There are essentially three facets to maintain. The exosuit, the ship, and the gun. Each one can be upgraded over time, and each one is essential to progression. The ship requires fuel to take off, to fly, and of course to power its hyperdrive, which lets players move to new systems. The exosuit keeps players alive, and safe from environmental hazards. Finally the gun mines resources and takes down hostiles. No Man’s Sky is a survival game, first and foremost.

Exploration of planets is as relaxing and enjoyable as I had hoped. These alien worlds are sometimes gorgeous, sometimes harsh, and always massive. There is a lot to see, sadly a lot of it is familiar thanks to the fact that the entire game is built on procedural generation. Everything in the world is created using an algorithm, nothing is hand-designed. What this means is that creatures and terrain are oftentimes similar, with a few minor tweaks. I spent hours on planets that felt like the last orange rock I was on. With so many to visit, it was bound to happen, but when I did find that rare varying one, it felt special.

This game walks a narrow path between being too big for its own good, and simply awe-inspiring. There is a lot here, and on a technical level the team at Hello Games have accomplished something no one expected them to pull off. This game is a milestone, something that should be discussed, and will likely be a blueprint for future titles of its type. There is a lot of game here, but there is also a ton of useless and boring content. The price one pays for having a nearly limitless world.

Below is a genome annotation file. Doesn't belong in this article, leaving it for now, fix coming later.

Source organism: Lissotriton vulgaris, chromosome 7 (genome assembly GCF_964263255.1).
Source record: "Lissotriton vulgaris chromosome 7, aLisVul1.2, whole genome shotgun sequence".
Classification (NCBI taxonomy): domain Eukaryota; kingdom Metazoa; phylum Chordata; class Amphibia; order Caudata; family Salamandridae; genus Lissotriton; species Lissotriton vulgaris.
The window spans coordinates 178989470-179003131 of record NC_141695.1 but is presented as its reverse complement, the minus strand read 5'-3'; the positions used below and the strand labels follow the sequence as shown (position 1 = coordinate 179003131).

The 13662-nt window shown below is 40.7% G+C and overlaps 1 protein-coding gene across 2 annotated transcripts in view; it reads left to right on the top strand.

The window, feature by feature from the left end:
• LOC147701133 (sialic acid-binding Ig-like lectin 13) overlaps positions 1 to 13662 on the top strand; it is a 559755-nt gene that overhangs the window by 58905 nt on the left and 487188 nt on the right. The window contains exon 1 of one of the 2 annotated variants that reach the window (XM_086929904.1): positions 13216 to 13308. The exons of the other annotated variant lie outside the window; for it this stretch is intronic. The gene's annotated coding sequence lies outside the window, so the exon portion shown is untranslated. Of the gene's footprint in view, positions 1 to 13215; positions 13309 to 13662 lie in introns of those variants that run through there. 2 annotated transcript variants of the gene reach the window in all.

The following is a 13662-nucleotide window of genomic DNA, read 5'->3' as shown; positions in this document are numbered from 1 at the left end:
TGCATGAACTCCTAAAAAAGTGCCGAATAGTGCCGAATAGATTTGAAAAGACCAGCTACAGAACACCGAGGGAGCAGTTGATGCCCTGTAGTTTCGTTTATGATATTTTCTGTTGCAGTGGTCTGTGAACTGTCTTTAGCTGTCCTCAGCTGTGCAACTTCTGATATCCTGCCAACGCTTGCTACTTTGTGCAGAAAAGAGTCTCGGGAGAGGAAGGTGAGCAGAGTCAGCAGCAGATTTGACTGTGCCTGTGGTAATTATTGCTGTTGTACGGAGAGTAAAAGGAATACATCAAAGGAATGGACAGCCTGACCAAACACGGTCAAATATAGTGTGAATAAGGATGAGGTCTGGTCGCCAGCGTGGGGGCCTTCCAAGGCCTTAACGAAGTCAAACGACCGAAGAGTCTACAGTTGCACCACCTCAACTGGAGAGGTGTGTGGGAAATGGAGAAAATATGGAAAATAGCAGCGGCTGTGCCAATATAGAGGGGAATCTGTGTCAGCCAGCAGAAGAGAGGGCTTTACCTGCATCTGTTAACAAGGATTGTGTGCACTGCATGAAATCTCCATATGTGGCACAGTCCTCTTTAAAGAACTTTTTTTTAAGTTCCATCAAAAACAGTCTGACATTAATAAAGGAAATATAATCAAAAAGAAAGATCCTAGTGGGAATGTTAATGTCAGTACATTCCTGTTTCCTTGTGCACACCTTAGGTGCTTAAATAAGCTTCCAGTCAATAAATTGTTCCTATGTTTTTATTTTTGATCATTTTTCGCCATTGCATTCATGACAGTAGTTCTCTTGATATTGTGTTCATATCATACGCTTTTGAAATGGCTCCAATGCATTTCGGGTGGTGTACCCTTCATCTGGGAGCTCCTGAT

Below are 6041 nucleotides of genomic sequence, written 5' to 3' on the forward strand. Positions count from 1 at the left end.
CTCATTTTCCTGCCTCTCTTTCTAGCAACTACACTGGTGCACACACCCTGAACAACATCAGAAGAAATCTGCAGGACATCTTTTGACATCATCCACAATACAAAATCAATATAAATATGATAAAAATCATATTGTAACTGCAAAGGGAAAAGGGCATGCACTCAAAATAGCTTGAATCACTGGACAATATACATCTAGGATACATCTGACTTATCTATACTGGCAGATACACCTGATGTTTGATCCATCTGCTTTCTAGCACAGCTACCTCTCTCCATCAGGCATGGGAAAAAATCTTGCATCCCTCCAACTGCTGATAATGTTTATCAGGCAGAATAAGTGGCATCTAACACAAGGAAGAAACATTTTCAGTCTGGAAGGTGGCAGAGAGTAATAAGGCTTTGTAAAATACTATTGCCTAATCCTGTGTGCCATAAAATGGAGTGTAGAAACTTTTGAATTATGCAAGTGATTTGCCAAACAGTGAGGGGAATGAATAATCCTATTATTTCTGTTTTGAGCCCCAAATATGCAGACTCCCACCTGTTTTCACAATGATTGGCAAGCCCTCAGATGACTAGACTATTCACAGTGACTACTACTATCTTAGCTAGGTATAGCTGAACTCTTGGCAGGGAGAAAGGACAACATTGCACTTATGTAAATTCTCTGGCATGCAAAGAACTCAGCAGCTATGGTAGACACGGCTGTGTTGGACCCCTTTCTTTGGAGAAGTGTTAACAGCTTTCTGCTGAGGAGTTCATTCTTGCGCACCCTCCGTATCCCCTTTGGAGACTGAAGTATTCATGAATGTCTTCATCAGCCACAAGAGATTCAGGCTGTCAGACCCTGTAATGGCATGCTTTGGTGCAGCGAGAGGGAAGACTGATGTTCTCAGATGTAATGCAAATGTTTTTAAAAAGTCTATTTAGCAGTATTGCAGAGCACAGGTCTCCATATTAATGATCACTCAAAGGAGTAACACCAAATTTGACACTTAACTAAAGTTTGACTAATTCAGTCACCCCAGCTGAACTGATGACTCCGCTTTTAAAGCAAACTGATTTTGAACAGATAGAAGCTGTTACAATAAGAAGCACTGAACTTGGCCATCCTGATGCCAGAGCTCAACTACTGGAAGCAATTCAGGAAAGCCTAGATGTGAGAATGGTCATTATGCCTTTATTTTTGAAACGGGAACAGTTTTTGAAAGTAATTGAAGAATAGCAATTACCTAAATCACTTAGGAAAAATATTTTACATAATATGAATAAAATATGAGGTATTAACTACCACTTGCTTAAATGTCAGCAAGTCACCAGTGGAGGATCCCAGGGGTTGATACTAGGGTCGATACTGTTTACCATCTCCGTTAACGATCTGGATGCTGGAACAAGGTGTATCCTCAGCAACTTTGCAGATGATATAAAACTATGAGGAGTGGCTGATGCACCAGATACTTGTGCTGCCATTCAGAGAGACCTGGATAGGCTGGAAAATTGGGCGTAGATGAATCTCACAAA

The game play loop is pretty standard fare for this type of game. The upgrades are useful, and uncovering alien languages is a neat touch. The biggest issue I had came from the lack of inventory slots. For a game that is asking me to mine several resources and explore and discover, it certainly limits me on what I can carry around. I get it, it is a design choice, but when I think about how much more interested I would be in exploring these generated worlds without having to micromanage how much iron I was carrying, it makes me sad. I wanted to be free of these shackles, I wanted to explore.